The UN General Assembly [official website], deeply concerned by the rising death toll in Syria, adopted a resolution [press release] Wednesday calling for rapid progress on a political transition while condemning the Syrian government's use of heavy weapons and the "widespread and systematic" violations of human rights within the region. The resolution also welcomes the 2012 establishment of the National Coalition for Syrian Revolutionary and Opposition Forces (ETILAF) [official website] as the representatives needed for a political dialogue and eventual transition. The measure also requests urgent financial support for countries hosting Syrian refugees, with the UN High Commissioner for Refugees (UNHCR) [official website] registering more than a million displaced persons now living in camps in Jordan, Lebanon, Turkey, and Iraq.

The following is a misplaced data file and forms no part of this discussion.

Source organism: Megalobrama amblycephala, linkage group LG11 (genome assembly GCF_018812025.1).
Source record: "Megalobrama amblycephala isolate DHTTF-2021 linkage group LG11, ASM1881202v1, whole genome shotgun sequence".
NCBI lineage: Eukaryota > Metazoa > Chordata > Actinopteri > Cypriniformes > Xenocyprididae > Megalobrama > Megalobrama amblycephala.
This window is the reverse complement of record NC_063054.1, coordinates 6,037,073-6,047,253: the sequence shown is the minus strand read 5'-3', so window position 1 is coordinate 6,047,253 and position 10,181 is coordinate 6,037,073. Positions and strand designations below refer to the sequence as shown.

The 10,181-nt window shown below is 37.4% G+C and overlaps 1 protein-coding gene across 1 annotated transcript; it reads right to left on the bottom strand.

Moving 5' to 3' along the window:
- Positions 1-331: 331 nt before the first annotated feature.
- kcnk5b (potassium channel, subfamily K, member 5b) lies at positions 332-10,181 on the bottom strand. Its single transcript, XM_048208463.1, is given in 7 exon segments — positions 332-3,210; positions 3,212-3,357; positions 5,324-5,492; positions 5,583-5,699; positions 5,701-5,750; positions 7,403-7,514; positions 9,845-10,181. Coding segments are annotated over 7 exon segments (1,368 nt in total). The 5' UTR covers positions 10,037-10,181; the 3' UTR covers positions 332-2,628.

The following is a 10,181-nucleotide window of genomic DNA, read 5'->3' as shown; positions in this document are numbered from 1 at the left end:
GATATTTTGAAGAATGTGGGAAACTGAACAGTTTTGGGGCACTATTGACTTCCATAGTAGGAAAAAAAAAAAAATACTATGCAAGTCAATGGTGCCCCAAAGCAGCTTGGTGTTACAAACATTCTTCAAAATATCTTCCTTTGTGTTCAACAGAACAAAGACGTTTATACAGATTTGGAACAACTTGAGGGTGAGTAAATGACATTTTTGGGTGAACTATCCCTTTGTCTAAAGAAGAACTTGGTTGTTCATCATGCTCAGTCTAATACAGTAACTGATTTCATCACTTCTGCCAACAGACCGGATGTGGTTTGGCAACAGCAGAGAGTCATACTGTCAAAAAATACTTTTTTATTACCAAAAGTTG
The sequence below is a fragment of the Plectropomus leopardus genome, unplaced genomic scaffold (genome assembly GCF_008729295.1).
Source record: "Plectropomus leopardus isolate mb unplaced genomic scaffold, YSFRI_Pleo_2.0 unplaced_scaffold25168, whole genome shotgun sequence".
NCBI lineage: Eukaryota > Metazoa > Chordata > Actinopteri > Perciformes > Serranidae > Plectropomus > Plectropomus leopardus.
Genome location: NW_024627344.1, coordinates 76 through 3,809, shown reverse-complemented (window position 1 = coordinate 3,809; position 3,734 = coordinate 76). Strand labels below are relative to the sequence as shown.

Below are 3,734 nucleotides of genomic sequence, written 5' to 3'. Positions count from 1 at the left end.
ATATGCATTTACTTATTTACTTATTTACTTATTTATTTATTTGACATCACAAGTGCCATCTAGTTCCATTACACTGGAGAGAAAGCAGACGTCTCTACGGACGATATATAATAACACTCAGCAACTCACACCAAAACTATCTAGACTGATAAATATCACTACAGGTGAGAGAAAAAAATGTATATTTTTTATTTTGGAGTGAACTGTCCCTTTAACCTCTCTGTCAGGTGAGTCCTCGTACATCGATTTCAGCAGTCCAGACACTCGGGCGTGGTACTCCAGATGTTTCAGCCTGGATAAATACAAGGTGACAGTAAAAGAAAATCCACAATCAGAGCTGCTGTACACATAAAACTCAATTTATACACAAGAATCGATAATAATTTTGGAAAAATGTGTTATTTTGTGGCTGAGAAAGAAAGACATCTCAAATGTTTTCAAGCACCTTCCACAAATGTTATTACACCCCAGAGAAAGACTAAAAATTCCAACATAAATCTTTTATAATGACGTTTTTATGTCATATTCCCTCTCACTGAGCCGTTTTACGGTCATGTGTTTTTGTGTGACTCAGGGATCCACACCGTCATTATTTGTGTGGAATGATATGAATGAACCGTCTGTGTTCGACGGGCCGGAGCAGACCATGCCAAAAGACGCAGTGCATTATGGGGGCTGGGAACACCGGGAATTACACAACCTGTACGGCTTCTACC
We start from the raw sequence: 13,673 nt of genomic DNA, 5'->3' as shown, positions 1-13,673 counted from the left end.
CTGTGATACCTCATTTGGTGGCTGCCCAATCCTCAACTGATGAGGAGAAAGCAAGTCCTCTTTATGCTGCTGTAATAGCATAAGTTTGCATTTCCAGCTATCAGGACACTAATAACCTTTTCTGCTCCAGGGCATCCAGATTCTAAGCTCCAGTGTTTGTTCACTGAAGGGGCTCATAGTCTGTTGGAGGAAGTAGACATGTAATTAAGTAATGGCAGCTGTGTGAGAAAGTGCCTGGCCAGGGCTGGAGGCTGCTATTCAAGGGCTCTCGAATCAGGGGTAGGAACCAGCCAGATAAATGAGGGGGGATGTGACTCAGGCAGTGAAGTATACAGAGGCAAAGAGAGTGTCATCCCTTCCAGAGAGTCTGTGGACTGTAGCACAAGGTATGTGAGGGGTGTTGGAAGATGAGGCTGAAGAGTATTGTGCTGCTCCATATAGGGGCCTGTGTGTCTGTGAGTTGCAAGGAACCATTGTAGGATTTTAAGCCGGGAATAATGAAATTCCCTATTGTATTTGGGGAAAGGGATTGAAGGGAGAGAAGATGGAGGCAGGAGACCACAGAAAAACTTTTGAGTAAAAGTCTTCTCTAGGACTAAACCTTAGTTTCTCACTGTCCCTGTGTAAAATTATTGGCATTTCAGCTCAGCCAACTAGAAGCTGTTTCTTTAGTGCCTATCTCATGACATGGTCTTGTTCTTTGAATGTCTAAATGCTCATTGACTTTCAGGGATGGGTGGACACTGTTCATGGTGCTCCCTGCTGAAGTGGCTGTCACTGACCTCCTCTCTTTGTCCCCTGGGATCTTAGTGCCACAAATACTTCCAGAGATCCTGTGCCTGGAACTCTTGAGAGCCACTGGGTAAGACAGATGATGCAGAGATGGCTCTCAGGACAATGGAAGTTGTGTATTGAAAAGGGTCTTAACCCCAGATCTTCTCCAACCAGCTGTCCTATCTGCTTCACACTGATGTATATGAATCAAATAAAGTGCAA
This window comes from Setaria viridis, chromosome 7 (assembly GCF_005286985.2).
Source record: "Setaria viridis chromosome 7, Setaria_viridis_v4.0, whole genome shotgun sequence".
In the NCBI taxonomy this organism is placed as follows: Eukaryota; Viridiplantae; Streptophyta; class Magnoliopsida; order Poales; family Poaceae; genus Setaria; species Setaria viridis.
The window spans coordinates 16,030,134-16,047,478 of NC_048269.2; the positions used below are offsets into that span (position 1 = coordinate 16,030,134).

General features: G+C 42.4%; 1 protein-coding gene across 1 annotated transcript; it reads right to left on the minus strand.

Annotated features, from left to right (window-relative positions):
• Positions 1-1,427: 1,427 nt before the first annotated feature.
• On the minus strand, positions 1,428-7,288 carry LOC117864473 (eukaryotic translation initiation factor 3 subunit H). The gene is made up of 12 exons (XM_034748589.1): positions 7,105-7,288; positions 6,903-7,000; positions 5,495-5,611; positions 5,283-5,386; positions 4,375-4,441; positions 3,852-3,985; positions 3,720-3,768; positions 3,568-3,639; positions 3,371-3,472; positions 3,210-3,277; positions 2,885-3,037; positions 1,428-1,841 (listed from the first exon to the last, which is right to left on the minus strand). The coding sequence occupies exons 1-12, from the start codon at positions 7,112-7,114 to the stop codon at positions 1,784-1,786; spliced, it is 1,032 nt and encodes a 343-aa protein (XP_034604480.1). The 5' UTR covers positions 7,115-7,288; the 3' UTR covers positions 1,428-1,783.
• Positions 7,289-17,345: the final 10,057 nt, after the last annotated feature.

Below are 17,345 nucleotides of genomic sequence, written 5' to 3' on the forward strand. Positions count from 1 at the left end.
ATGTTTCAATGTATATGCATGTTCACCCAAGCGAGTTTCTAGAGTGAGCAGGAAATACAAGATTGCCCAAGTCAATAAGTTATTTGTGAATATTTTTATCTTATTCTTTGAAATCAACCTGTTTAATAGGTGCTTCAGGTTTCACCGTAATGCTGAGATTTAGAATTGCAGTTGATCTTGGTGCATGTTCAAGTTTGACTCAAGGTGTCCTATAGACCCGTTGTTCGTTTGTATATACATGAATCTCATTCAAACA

The Syrian Civil War [JURIST backgrounder] has been ongoing since 2011 when opposition groups first began protesting the regime of Syrian President Bashar al-Assad [BBC profile], and the increasingly bloody nature of the conflict has put pressure on the international community to intervene. In response to a series of massacres carried out against civilians earlier this week, UN High Commissioner for Human Rights Navi Pillay [official profile] called upon the international community [JURIST report] to find a solution to the conflict in Syria and ensure that those responsible for human rights violations are held accountable. Last month Assad issued a decree reducing prison terms [JURIST report] for a number of rebel prisoners, but the move was dismissed as a "meaningless gesture" by activists. Also in April Human Rights Watch (HRW) [advocacy website] accused the Syrian Air Force of deliberately targeting civilians [JURIST report] in air strikes in opposition-controlled areas. In March HRW accused Syria's military of using widely-banned cluster munitions [JURIST report] against civilians. In February the UN said that both the Syrian government and the anti-government rebels are committing war crimes [JURIST report]. Earlier that month Pillay reported that the death toll after two years [JURIST report] of armed conflict approached 70,000.